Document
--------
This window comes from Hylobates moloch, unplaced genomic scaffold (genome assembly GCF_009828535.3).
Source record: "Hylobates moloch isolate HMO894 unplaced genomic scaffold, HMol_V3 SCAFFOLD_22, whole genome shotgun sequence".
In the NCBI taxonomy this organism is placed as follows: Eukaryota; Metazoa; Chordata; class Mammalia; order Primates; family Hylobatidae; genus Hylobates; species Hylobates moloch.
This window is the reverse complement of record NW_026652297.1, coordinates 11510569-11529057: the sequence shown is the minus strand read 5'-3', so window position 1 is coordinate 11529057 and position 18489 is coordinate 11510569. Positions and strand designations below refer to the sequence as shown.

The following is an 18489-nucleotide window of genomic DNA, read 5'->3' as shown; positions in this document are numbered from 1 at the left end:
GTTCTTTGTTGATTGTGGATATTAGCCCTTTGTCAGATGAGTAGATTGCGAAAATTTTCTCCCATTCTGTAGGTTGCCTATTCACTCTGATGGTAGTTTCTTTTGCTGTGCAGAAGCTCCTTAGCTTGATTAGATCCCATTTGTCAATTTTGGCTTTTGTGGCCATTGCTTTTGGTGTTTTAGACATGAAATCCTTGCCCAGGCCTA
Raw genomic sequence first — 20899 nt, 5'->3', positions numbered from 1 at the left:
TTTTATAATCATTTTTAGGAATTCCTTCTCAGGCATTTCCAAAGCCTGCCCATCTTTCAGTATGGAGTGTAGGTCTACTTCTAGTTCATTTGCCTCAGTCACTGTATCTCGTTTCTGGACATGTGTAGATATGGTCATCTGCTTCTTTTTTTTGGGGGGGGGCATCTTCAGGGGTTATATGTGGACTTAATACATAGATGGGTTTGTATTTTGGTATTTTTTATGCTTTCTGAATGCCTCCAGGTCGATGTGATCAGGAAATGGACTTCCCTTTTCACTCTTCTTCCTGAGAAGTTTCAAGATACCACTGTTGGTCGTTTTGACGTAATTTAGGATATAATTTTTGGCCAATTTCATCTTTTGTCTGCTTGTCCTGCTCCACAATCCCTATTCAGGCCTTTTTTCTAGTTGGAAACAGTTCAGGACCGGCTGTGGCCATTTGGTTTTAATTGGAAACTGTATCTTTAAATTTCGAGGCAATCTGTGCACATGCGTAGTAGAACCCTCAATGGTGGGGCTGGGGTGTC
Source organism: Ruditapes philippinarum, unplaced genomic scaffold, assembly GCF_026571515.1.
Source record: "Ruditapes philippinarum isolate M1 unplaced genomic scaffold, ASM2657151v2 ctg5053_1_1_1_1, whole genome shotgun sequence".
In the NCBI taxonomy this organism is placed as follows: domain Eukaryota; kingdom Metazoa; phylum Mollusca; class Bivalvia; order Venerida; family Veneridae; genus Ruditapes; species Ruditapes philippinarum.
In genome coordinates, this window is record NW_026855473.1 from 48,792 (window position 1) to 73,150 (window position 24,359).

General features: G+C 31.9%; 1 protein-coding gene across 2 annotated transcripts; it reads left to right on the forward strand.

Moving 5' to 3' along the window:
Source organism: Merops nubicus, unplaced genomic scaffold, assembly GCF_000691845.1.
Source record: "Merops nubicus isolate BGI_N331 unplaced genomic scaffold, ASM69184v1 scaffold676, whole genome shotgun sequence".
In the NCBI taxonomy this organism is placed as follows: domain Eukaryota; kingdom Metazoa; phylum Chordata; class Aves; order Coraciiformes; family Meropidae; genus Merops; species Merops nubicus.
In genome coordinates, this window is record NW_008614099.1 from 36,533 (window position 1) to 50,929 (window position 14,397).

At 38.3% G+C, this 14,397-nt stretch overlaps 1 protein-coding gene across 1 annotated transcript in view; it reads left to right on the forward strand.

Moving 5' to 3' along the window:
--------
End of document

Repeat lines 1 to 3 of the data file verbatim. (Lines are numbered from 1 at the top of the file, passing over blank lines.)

This window comes from Hylobates moloch, unplaced genomic scaffold (genome assembly GCF_009828535.3).
Source record: "Hylobates moloch isolate HMO894 unplaced genomic scaffold, HMol_V3 SCAFFOLD_22, whole genome shotgun sequence".
In the NCBI taxonomy this organism is placed as follows: Eukaryota; Metazoa; Chordata; class Mammalia; order Primates; family Hylobatidae; genus Hylobates; species Hylobates moloch.